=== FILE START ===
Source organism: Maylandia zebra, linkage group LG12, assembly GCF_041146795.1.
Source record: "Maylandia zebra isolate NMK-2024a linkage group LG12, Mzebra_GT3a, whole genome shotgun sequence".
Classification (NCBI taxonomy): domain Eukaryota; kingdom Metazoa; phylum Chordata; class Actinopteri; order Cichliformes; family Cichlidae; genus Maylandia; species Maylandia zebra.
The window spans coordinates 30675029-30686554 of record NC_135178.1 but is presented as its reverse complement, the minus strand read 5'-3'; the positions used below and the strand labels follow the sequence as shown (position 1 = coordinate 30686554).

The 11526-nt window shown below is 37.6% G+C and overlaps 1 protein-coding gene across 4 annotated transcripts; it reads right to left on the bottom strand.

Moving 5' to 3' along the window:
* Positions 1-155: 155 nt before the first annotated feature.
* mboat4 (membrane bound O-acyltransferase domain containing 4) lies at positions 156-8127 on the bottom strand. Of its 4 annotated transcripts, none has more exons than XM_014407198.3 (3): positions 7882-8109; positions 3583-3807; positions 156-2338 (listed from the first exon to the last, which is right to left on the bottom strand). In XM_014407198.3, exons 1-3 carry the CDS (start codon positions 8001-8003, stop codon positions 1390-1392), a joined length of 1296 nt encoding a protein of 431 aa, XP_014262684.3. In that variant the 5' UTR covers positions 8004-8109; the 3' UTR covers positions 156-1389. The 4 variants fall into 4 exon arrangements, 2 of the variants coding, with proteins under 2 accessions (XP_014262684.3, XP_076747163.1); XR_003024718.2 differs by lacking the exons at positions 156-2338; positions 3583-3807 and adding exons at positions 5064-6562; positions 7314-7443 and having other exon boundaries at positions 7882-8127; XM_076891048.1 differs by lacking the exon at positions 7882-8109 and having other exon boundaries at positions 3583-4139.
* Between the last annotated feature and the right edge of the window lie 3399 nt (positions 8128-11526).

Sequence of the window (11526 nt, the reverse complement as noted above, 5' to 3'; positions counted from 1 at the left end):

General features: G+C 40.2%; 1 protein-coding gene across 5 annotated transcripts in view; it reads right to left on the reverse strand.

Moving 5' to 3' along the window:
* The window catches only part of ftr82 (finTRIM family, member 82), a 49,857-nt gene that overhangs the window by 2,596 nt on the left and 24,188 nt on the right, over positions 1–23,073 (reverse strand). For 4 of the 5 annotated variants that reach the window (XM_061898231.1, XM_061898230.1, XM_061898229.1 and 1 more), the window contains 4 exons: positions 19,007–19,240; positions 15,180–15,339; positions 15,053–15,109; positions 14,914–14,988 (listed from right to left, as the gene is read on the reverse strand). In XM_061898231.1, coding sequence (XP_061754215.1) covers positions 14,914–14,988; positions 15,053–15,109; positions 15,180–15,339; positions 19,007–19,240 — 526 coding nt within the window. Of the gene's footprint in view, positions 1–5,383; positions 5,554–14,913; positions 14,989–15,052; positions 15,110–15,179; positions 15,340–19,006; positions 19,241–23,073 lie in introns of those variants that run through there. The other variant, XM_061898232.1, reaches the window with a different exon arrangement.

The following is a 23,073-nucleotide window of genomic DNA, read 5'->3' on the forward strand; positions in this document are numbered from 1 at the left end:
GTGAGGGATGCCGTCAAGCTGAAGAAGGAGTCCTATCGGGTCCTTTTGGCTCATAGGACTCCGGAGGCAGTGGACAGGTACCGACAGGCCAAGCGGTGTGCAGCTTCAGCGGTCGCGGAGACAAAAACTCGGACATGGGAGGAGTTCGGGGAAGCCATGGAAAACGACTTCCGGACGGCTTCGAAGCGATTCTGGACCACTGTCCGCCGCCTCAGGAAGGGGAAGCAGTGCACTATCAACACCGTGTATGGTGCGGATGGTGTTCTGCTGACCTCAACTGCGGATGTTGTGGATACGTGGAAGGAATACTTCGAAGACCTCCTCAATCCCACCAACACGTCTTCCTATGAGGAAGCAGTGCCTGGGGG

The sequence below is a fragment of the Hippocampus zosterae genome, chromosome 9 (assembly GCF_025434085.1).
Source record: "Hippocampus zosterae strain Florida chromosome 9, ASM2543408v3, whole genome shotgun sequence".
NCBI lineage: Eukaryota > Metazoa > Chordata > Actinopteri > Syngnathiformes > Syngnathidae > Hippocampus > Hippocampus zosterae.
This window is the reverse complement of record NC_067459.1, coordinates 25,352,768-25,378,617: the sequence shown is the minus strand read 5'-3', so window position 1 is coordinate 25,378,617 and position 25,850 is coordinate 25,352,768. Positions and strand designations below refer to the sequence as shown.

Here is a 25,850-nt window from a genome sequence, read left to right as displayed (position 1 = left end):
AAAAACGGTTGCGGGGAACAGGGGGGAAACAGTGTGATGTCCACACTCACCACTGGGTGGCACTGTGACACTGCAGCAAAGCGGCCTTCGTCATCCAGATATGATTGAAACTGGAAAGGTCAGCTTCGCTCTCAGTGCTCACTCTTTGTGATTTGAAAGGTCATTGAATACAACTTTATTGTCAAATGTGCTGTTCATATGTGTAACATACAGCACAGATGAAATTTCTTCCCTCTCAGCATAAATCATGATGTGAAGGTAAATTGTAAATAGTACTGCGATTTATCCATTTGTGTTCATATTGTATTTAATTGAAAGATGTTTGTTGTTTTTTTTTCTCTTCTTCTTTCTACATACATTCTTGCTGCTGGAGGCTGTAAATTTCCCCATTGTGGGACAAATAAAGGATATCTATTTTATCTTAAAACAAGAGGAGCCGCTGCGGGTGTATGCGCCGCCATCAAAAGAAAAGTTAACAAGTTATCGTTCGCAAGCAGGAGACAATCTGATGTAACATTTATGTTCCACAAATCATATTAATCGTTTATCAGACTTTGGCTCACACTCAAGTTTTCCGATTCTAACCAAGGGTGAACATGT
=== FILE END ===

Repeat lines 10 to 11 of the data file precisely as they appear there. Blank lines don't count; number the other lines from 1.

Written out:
Sequence of the window (11526 nt, the reverse complement as noted above, 5' to 3'; positions counted from 1 at the left end):

General features: G+C 40.2%; 1 protein-coding gene across 5 annotated transcripts in view; it reads right to left on the reverse strand.